How to use external annotation on command line?


#1

Hi there,

Is there any instruction on how to setup and use external annotation on command line?

Thanks,
Zemian


#2

It's simple: just use -annotations option, which works similar to -classpath.          


#3

Evgeny,

Please forgive my nooby questions, but I am at lost as what to do. The helppage says:

  -annotations [String] paths to external annotations

So what value to pass to -annotations option? You said value should be like "-classpath"? So I add directories paths separated by path separator? What content should these directory contain? Jar file?

I asked similar question in here: http://blog.jetbrains.com/kotlin/using-external-annotations, but Andrey seems to indicate that we need an XML file for command line usage? So how do I generate this XML file? And where would I put this file to be used by compiler?

Thanks,
Zemian


#4

Yes, after "-annotations" option you pass list of annotations roots separated by path separator. Each root may be either directory or jar file.

The easiest way to generated XML files with annotations is using GUI in Kotlin plugin to IntelliJ IDEA which was described in linked blog post. It’s not that easy to write these XMLs manually. But if you are persistent enough for it (or you have some reasons not to use IDEA) you can still do it. Check lib/alt/kotlin-jdk-annotations.jar and see the format.


#5

Evgeny,

I don’t want to get into touchy subject of how great IDEA is. Matter of fact, I think it’s a pretty good IDE (http://saltnlight5.blogspot.com/2012/12/intellij-idea-is-pretty-awesome.html). However, the Kotlin is a programming language, and itself should not force users to use any IDE. What you described does not make me feel good that I can’t use certain Kotlin feature without the IDE. At least it’s very hard to use. This is a turn off instead of incentive for me to learn Kotlin.

So having said that. I still not understanding how this “external annotation” works in term of command line usage with compiler. Perhaps I am not asking the right question, so let me try again.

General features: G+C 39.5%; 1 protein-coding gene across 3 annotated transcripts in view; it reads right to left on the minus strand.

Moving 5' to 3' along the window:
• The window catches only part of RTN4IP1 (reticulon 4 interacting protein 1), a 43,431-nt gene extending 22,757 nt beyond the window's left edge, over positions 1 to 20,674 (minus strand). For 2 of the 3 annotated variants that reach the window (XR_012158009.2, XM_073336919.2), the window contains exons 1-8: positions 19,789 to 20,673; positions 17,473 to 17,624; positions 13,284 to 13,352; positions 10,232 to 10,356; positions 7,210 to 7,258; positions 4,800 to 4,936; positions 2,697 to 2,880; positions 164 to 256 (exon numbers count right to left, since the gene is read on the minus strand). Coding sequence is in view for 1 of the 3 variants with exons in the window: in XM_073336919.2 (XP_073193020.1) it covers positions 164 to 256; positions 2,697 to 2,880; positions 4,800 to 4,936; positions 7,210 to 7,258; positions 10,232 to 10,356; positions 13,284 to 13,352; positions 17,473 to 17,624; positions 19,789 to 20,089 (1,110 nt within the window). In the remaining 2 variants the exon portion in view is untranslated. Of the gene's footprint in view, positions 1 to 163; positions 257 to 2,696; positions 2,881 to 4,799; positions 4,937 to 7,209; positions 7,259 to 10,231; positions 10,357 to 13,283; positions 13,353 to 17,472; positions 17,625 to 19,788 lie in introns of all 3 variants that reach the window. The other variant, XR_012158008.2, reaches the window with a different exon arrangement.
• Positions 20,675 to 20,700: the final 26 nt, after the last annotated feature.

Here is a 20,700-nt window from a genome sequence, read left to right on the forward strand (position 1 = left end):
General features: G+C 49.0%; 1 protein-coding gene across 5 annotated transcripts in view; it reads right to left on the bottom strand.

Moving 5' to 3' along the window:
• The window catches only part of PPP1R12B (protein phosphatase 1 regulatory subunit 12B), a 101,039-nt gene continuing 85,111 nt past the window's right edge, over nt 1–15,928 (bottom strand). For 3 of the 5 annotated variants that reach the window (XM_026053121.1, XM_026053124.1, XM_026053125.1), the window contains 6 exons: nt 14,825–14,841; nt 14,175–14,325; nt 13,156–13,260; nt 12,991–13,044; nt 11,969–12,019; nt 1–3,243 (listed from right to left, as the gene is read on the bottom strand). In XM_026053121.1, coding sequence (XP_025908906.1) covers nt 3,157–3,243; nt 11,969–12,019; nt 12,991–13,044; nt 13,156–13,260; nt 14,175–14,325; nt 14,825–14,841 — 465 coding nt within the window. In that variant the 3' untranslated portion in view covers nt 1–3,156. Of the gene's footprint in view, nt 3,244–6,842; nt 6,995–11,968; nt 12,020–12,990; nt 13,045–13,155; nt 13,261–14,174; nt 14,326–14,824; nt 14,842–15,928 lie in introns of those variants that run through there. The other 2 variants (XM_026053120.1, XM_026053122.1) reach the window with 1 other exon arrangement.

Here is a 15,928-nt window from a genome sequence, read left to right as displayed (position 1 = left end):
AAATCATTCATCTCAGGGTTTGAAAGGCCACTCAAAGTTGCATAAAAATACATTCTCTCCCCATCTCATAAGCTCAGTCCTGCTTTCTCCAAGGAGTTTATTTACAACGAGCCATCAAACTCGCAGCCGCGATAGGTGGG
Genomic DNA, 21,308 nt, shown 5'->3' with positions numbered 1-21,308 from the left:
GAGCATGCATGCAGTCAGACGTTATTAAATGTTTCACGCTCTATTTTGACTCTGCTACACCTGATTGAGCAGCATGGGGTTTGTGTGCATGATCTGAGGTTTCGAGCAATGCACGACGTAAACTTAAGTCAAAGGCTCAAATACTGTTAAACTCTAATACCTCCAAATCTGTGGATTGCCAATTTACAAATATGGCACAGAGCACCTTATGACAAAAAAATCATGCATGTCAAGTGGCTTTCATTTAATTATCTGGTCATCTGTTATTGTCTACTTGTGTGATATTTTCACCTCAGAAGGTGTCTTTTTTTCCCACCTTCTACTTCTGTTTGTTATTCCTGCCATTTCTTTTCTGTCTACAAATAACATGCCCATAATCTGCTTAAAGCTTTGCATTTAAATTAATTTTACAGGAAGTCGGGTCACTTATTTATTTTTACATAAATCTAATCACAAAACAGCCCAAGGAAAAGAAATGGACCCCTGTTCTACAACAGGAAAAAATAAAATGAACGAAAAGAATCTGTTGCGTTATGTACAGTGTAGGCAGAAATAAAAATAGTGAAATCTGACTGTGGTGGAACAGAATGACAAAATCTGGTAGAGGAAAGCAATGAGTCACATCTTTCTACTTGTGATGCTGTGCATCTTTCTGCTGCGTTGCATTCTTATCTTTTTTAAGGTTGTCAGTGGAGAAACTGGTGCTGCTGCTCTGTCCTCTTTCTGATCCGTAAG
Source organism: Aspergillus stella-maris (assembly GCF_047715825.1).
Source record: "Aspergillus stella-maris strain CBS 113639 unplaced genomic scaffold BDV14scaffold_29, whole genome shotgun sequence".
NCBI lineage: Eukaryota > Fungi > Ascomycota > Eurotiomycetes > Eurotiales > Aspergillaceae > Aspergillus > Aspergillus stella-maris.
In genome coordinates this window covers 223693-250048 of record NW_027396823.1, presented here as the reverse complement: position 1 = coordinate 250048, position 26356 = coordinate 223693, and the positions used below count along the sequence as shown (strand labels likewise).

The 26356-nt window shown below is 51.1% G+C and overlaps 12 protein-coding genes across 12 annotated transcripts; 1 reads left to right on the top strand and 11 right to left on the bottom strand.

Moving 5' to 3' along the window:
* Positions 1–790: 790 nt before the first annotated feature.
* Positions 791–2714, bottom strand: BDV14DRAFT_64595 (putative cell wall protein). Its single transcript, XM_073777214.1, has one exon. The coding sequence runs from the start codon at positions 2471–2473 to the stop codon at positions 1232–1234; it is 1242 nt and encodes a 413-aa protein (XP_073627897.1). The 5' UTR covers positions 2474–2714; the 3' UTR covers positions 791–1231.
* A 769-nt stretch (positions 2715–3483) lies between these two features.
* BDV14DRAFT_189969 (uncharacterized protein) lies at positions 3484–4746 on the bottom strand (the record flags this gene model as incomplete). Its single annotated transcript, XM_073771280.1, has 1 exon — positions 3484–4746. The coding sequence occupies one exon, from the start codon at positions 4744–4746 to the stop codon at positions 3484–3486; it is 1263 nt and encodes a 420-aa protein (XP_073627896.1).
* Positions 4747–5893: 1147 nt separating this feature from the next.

Let’s say I want to assume/treat all JDK library to be null safe (I don’t want to use (!!) or (?) when using built-in JDK lib). So how do I do this without using any IDE, but using command line only?

Thanks,
Zemian


#6

Could you offer some idea how this could be implemented?

Current format supports only annotating concrete Java methods with nullability/mutability information. You cannot say that all methods of certain lib are null-safe.

We are working on KAnnotator: a tool which will infer external annotations automatically by analyzing bytecode. It will be possible to provide various options for it (like null-safety by default). After that you’ll have XML files which you’ll be able to edit, if you want to tweak something.


#7

> Could you offer some idea how this could be implemented?

Hum… I not am sure yet. I will share if I come across with idea.

> We are working on KAnnotator:  a tool which will infer external annotations automatically by analyzing  bytecode. It will be possible to provide various options for it (like  null-safety by default). After that you’ll have XML files which you’ll  be able to edit, if you want to tweak something.

But I thought M4 release is saying KAnnotator is ready for use no?. Thus my original question is how do I use it now that it’s ready?